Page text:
Since I needed to add a lot of fonts on my Raspberry Pi during a recent project, I thought it would be helpful to other people if I explain how to do it
How to install additional fonts on Raspberry Pi?
Well, most of the time it’s pretty simple. Just download a .ttf file on the website of your choice, open it and click install. There are also packages of fonts in some Raspbian repositories that allow you to install several at once
We will now see this in detail:
– Why would you need additional fonts?
– Where can you download new fonts?
– How to install fonts on your Raspberry Pi?
– How to use fonts later in my favorite software?
Why would you need additional fonts?
A font is a graphic representation of a text, with different shapes, accentuations, or thicknesses of characters
Fonts are used in our everyday tools
If you create a text file, a PowerPoint presentation, a website or an infographic, you will use different fonts (Arial, Times, Verdana, …)
It can be useful to install new fonts on Raspberry Pi :
- to see websites with their original fonts
- to create images with a beautiful font
- to participate in collaborative projects with people who are not under Linux without losing the fonts they have chosen
Where can you download and install new fonts?
One specific font
To download a new font on your Raspberry Pi, you must look for websites that offer a catalog of fonts
Once you have chosen your favorite website, follow these steps to add a font to your Raspberry Pi :
- Choose the font that interests you
- Download the corresponding file
- Unzip this file
You can also use a graphical tool to unzip the file
- Open the .otf or .ttf file
- Install the font on the Raspberry Pi by clicking “Install Font”
If you have a complete folder of fonts to install, you can do this :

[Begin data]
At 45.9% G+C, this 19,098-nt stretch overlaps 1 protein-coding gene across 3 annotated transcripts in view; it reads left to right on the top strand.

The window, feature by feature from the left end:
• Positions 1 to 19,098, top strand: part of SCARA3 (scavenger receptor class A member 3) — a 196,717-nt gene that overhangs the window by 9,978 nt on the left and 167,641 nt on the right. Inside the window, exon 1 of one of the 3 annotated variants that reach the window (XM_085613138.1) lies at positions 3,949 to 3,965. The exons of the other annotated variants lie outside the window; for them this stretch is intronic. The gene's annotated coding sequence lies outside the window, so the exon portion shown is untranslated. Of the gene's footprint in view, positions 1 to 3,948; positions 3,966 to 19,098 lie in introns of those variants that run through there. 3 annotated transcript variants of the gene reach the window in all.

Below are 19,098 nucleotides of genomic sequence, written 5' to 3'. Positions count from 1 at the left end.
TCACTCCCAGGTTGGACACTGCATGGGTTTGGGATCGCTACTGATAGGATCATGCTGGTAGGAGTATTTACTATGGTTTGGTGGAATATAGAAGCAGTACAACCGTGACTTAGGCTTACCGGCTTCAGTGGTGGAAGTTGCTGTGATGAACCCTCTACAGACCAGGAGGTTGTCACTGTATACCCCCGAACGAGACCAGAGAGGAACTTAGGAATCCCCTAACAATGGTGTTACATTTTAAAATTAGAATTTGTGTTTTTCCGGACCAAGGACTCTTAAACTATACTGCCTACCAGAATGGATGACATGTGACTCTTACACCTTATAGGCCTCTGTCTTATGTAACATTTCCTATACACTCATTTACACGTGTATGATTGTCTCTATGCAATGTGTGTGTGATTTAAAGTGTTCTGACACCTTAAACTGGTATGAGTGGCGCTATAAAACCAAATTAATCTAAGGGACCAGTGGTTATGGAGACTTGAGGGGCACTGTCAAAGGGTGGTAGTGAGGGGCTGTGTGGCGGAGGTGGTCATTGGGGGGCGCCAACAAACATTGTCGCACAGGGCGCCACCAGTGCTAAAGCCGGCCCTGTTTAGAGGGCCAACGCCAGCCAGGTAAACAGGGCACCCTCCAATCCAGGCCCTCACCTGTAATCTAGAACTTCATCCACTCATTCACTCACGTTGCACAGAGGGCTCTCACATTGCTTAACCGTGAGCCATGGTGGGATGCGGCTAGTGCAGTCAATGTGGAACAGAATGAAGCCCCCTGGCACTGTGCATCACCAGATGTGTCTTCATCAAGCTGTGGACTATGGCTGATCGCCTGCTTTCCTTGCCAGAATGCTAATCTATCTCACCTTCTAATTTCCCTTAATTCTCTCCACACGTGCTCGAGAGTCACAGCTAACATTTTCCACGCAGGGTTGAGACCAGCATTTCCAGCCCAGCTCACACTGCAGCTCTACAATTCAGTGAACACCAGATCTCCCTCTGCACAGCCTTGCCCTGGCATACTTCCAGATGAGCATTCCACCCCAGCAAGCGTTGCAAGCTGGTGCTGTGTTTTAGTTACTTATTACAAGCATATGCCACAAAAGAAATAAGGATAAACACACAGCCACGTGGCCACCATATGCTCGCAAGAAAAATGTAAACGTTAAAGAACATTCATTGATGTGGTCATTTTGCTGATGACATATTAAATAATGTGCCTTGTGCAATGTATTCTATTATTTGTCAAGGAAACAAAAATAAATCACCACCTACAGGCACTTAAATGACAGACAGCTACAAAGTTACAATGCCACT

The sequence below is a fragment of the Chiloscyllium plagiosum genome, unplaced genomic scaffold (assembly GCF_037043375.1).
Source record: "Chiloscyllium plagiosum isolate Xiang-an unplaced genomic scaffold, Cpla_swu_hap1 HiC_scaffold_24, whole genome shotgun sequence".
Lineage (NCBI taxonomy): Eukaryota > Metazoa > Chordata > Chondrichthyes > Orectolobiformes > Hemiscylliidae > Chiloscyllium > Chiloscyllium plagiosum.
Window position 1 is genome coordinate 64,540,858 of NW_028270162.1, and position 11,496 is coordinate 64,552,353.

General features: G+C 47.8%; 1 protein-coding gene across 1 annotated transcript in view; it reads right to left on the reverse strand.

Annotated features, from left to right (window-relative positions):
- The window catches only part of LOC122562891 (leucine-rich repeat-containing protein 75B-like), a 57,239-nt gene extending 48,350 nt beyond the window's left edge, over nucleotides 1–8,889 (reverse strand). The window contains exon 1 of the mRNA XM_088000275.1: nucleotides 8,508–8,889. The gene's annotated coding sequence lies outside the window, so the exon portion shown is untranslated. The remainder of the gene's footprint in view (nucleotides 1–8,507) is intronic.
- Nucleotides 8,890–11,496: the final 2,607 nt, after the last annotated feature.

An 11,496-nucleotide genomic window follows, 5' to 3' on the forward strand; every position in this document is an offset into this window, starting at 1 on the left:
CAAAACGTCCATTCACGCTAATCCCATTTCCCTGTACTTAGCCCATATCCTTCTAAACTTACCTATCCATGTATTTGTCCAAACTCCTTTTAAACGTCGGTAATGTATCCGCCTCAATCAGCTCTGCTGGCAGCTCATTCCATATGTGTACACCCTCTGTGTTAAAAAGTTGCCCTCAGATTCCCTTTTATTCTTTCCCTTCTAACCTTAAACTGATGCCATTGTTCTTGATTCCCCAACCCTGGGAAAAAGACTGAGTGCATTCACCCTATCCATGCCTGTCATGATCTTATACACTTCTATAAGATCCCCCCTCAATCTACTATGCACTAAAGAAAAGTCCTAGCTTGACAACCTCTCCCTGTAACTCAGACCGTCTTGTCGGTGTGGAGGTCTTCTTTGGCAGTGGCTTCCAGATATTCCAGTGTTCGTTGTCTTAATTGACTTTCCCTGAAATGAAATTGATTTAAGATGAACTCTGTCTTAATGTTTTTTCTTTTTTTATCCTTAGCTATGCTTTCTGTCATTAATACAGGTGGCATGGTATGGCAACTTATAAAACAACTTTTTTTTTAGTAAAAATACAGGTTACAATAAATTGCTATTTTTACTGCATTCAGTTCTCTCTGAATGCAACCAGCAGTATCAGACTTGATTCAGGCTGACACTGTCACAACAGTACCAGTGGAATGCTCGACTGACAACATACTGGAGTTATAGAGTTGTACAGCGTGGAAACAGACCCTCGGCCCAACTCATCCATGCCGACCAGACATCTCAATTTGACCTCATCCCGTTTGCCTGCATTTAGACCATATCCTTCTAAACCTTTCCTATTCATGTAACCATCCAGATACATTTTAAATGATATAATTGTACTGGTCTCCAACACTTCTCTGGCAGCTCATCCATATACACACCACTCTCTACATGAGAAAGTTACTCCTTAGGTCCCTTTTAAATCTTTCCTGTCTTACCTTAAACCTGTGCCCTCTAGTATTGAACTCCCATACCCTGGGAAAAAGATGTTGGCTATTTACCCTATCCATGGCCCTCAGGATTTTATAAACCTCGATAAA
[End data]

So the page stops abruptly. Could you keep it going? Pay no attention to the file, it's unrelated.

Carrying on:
cp *.otf ~/.fonts/ cp *.ttf ~/.fonts/ fc-cache -v -f
This commands will move and install all fonts at once
If you’re looking for more compatibility with fonts from other systems (Microsoft for example), know that there are several packages of fonts in the repositories
The best known of them allows to recover fonts that you get on Windows, and are therefore often used in documents or websites, but you can not load from your Raspberry Pi
For example, if you open a document that uses the well-known “Times New Roman” font, it is not available on Raspberry Pi
To install them, you will have to follow these steps (to adapt according to the package you want to install):
- Update your apt cache
sudo apt-get update
- Install the package
sudo apt-get install ttf-mscorefonts-installer
Press enter to accept installing the package
After a few moments, the package is installed, and the Windows fonts are now available on your Raspberry Pi
How to use fonts later in my favorite software?
Now that you have installed your new fonts, how do you use them?
Well it’s effortless, in most cases there is nothing else to do, just install them and they are available immediately in all software
If the software was already open, you will need to restart it, or at worst reboot the Raspberry Pi
But otherwise, it’s already functional 🙂
As you can see below in my LibreOffice Writer, I already have all the new fonts available
If you need a graphical tool to manage your fonts, know that there is the Font Manager package
This tool allows you to see the fonts installed on the Raspberry Pi and to search for one corresponding to your needs using different criteria :
- Family Kind
This tool looks like this :
There are a lot of other functions that I’ll let you try, such as disabling fonts, comparing fonts or customizing the display colors to understand better how it will look like on your final support
It was a rather short post, but it allowed us to go around the subject
Now you know what fonts are, why to install new ones, find them on the Internet and install them
You also discover a software that allows you to manage them
If you have any further questions on this topic, feel free to ask in the comments below
I’m the lead author and owner of RaspberryTips.com.
My goal is to help you with your Raspberry Pi problems using detailed guides and tutorials.
In real life, I’m a Linux system administrator with a web developer experience.